Light the Torch: The First Modern Olympic Games
Explore many aspects of the first modern Olympic Games in your classroom.
By Bethany Stagliano
The Olympics began in Greece way back in 776 BC, according to historical records. They consisted of only one sport: a sprint. They were eventually banned by the Roman emperor as being too pagan. Those Games are now referred to as the ancient Olympics. Fast forward 1,500 years after the Games were banned, to a Frenchman who wanted to revive and strengthen the Olympic Games.
Who was Pierre Fredy, Baron de Coubertin?
This French sportsman had a vast interest in the ancient Olympics. He traveled the world in an attempt to convince people of all nationalities to restore and rejuvenate the Olympic Games. He felt that people needed a balance of mind and body. Fredy also believed that the Olympics would bring peace to people from all over the world, as they gather together for a common goal. The design of the Olympic flag was made by Fredy in 1913. It is what we know today as the five rings (blue, yellow, green, black, and red). Each color represented a part of the world that participated: Europe, the Americas, Asia, Africa, and Australia.
Here are some ways to incorporate this information into your classroom:
- Write a research report on the man who was responsible for the first modern Olympics.
- Pierre Fredy fought hard to convince people that the Olympic Games were worth playing. Is there a cause or event that you are passionate about? How would you go about showing others that it is a worthy cause?
- Make your own Olympic flag. You will need paper plates, scissors, glue, and crayons or markers!
Athens, Greece, 1896
Athens, Greece is the birthplace of the modern Olympics. Only men competed in these Games. Women were not allowed to compete until 1900. Even then, they were limited in both sports and outfits. This is because women were required to cover their bodies, often head to toe!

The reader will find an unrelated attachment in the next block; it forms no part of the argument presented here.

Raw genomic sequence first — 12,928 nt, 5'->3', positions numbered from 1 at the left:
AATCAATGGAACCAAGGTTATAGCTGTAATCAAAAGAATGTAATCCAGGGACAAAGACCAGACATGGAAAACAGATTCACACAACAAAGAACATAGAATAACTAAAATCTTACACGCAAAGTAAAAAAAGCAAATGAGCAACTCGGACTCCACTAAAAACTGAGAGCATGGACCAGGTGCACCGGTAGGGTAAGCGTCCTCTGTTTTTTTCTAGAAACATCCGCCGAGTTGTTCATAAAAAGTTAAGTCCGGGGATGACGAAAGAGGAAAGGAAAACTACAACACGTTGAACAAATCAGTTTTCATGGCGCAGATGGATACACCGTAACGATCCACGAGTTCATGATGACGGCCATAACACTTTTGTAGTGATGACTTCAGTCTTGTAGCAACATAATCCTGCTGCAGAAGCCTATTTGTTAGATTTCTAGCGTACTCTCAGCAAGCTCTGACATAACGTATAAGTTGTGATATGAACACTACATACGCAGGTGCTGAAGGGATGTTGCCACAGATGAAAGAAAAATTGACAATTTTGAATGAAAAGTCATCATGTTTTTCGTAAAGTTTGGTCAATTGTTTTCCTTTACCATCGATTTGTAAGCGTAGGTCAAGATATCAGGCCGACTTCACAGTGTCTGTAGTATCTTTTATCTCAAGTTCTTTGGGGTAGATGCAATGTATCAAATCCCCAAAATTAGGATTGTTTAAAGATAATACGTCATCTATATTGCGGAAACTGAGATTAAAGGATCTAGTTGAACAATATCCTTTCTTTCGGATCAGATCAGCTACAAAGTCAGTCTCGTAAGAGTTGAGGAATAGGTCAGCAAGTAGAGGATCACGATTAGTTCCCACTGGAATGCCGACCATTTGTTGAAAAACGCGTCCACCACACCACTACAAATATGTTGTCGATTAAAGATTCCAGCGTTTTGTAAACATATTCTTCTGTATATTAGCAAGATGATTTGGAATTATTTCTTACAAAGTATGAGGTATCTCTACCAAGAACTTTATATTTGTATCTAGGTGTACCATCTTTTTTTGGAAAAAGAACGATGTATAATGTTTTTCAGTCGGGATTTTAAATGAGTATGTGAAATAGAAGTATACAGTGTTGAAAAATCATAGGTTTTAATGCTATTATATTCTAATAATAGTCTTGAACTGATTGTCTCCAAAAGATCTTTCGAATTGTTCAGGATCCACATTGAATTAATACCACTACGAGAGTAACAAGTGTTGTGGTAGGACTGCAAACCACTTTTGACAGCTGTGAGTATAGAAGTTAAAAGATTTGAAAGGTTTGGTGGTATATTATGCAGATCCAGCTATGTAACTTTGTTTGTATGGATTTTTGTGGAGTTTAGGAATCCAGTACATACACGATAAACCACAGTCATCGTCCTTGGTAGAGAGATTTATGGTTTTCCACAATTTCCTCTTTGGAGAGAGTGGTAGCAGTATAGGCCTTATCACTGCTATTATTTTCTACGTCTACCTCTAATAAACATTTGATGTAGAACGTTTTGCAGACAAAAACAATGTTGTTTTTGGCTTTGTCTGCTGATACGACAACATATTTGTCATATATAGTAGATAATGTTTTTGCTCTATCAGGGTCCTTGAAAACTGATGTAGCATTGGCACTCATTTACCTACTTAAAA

Ask your pupils to consider and discuss the following questions:
- What was life like in 1896?
- Only men were allowed to participate in the Games. How do you feel about this?
- How would the clothing restrictions affect a female competitor's performance?
- Where is Greece on a map? Using a map of the world, plot out all locations that have held the Olympic Games.
Let the Games Begin
On the first day of the first modern Olympic Games (Athens 1896), 13 countries with a total of 280 participants gathered together to compete. The events included track and field, marathons, gymnastics, wrestling, fencing, tennis, cycling, and swimming. As already noted, all of the competitors were men. However, it is also believed that some of the competitors were tourists who stumbled upon the Games and decided to participate.
Try these activities:
- Research the Olympic sports then and now. What is the same and what has changed? How have the sports uniforms and equipment evolved?
- Compare and contrast the rules of the past Olympic Games to the current rules.
- Hold a class Olympics! Like Pierre Fredy, create a balance between body and mind. Be sure to include both physical and mental challenges.
Historians state that both the ancient and early modern Olympics were related to the gods and goddesses in Greek mythology, in particular, Zeus. The traditional flame, which is lit every four years, symbolizes the death and rebirth of the heroes from Greek mythology.
Ask the following questions:
- Who are some of the gods and goddesses from Greek mythology?
- If you could assign each god or goddess an Olympic sport based on their personalities and traits, which sport would you assign, and why?
- Make your own Olympic torch. Cut out the bottom of an empty water bottle and tape orange, yellow, and red construction paper to look like flames sticking out. Cover the rest of the bottle in aluminum foil, and there's your Olympic torch!
Connect academics with physical activity. Discover a wide variety of activities that create a balance between mind and body.
Learn about the gods and goddesses of Greek mythology. Read Greek myths to enhance the learning experience.
Research an Olympian with the help of this graphic organizer. Use the gathered information to assist in report writing.